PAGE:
★★ of ★★★★★
A found footage anthology, complete with a hand-written note of spookiness!
The Fear Footage is a no-budget anthology found-footage horror by director Ricky Umberger. Its format follows in the footsteps of the VHS series, one story that enfolds (three, almost four) others within it. Some aspects are done surprisingly well and many predictably bad.
The parent story involves a cop being called to investigate a house that has spontaneously appeared where formerly there was none. The cop doesn’t actually seem to have any purpose for being there; I doubt that law enforcement has a radio code for “magic house”, maybe a 10-666? Whatever he’s there for, he expects trouble because he draws his gun and proceeds to point it at everything in the house. He’s pretty easily sidetracked though by the TV being on which is playing the first short.
In “Birthday Party,” a boy receives a camera for his birthday which is handy because now he can film the spooky clowns that have shown up at his house to celebrate with him. Here’s where the first surprising touches show themselves. Creepy fingers curling around a door, a voice coming from a source it shouldn’t be, and figures standing where they shouldn’t be, creates a pretty effective atmosphere of spookiness. At one point, I said, “Oh, hell no!” but, as usual, the character didn’t listen.
Next up is “Storm Chasers” which lacks the punch of the first segment. The titular storm chasers head off to do what their name implies only to find themselves on the wrong side of freaky hooded guys. I found the graffiti really distracting in the location. It’s a bit hard to feel tension when your protagonist is standing in front of the word “Vagina.” That being said, there was, again, some good body movements during the action sequences and a few sudden events that were, if not scary, at least surprising.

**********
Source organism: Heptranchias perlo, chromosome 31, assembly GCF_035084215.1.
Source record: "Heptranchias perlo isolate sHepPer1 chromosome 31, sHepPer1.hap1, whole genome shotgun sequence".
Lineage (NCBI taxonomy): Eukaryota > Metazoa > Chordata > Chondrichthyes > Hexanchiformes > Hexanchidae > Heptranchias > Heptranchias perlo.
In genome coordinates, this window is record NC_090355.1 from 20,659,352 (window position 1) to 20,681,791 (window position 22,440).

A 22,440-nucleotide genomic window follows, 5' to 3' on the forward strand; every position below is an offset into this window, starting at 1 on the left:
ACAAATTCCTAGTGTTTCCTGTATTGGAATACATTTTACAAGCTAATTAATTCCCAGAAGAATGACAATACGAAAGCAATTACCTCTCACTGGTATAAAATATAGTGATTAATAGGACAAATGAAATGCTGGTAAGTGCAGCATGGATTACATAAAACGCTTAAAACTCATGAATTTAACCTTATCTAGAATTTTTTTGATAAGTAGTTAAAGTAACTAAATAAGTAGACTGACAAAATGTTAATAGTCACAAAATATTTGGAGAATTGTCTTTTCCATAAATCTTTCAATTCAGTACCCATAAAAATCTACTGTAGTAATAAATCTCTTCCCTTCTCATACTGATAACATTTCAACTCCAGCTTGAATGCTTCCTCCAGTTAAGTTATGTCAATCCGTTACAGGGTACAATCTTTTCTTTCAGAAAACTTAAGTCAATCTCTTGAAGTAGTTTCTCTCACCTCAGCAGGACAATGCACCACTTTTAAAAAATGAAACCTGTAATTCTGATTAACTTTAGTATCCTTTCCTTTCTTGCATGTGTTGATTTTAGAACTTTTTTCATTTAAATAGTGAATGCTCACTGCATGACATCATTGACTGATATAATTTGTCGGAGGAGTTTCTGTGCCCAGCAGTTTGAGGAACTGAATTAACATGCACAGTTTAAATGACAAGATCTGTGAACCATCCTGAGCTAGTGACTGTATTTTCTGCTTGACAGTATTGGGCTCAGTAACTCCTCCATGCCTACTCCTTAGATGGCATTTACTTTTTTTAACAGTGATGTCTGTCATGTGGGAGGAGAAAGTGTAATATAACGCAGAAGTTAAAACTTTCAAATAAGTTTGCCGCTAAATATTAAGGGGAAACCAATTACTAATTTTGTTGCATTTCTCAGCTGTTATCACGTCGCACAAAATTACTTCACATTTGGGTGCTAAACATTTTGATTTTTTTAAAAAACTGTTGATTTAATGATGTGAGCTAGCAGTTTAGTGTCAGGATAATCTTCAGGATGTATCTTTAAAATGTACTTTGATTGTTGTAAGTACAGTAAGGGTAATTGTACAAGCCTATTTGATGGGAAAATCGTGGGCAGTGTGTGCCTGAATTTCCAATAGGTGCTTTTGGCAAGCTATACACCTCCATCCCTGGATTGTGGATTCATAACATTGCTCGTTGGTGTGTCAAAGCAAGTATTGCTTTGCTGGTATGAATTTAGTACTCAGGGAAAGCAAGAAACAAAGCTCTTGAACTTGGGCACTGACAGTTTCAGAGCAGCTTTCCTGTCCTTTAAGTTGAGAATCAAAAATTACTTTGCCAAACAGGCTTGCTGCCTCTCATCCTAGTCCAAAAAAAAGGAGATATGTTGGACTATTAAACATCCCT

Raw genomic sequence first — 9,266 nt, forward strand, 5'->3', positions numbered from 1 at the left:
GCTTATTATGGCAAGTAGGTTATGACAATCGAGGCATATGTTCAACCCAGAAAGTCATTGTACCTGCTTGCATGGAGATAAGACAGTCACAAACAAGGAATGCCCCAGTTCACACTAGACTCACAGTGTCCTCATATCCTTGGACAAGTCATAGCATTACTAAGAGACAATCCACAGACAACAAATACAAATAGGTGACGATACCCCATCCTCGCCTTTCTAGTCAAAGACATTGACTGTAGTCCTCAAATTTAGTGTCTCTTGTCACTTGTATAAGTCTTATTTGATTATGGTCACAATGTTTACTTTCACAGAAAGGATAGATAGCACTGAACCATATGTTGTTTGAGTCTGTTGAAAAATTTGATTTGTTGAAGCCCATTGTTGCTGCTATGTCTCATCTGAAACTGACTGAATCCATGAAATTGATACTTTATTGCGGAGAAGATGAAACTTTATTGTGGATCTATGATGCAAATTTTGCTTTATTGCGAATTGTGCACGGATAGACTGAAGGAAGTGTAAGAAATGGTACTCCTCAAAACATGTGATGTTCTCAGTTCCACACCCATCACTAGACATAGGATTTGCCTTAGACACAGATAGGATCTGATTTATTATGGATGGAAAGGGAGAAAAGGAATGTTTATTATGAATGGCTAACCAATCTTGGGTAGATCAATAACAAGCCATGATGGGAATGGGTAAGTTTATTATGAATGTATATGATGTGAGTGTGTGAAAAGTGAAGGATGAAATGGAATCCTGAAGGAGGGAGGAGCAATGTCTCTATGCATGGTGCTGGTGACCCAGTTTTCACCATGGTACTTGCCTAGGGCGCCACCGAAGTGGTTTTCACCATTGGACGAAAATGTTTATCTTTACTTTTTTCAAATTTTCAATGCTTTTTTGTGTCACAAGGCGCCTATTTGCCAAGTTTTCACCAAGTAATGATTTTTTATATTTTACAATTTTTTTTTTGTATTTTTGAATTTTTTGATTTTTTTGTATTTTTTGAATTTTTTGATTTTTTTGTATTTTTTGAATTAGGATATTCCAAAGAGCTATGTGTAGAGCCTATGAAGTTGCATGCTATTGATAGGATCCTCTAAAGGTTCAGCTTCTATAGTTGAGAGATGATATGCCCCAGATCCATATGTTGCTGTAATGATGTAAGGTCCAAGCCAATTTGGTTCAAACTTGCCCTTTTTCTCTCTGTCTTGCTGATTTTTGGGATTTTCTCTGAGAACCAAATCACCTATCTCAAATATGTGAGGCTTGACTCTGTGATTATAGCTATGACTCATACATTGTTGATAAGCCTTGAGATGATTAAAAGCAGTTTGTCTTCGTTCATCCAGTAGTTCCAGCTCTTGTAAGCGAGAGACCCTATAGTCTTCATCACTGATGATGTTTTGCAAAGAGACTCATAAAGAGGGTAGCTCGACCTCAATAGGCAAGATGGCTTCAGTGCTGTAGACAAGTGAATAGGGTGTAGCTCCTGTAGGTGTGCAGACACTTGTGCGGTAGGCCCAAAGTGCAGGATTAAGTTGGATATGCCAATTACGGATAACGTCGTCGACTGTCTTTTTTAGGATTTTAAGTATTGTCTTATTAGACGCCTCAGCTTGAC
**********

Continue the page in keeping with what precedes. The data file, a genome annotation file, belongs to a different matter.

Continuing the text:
“Speak No Evil,” focuses on a former druggie who has become obsessed with noises in the woods behind his apartment. The sound work was really uneven on this segment, blaringly loud or whisper quiet. The locations were good, nice an ambient woods and then spooky locale with no random graffiti vulgarity. This was the first time (and second a few minutes later) I’ve ever seen vomit used as a jump scare.
The nearly fourth story isn’t actually a short, but a few written pages that the audience reads. I admit I’m a bit baffled on why they chose a non-cinematic route, especially when it didn’t tie into the next segment. It happens during the binding story, when the cop reads a little girl’s diary. I feel like maybe it could have been more effective if it had voiceover?
Finally, the film wraps back up when the police officer gets tired of watching home movies and decides to actually try and leave the house. This part has some pretty fun creepers as well as some location distortion (always a favorite of mine).
The Fear Footage at its best is better than the worst of VHS’s offerings. It isn’t particularly scary but it could give audience’s imaginations a nudge. It knows the genre well and does its best to keep up with the big boys. While I can’t say that the stories are revolutionary, for the most part, they’re capably executed. I’d like to see what the director could do with a bigger budget.
Leave a Reply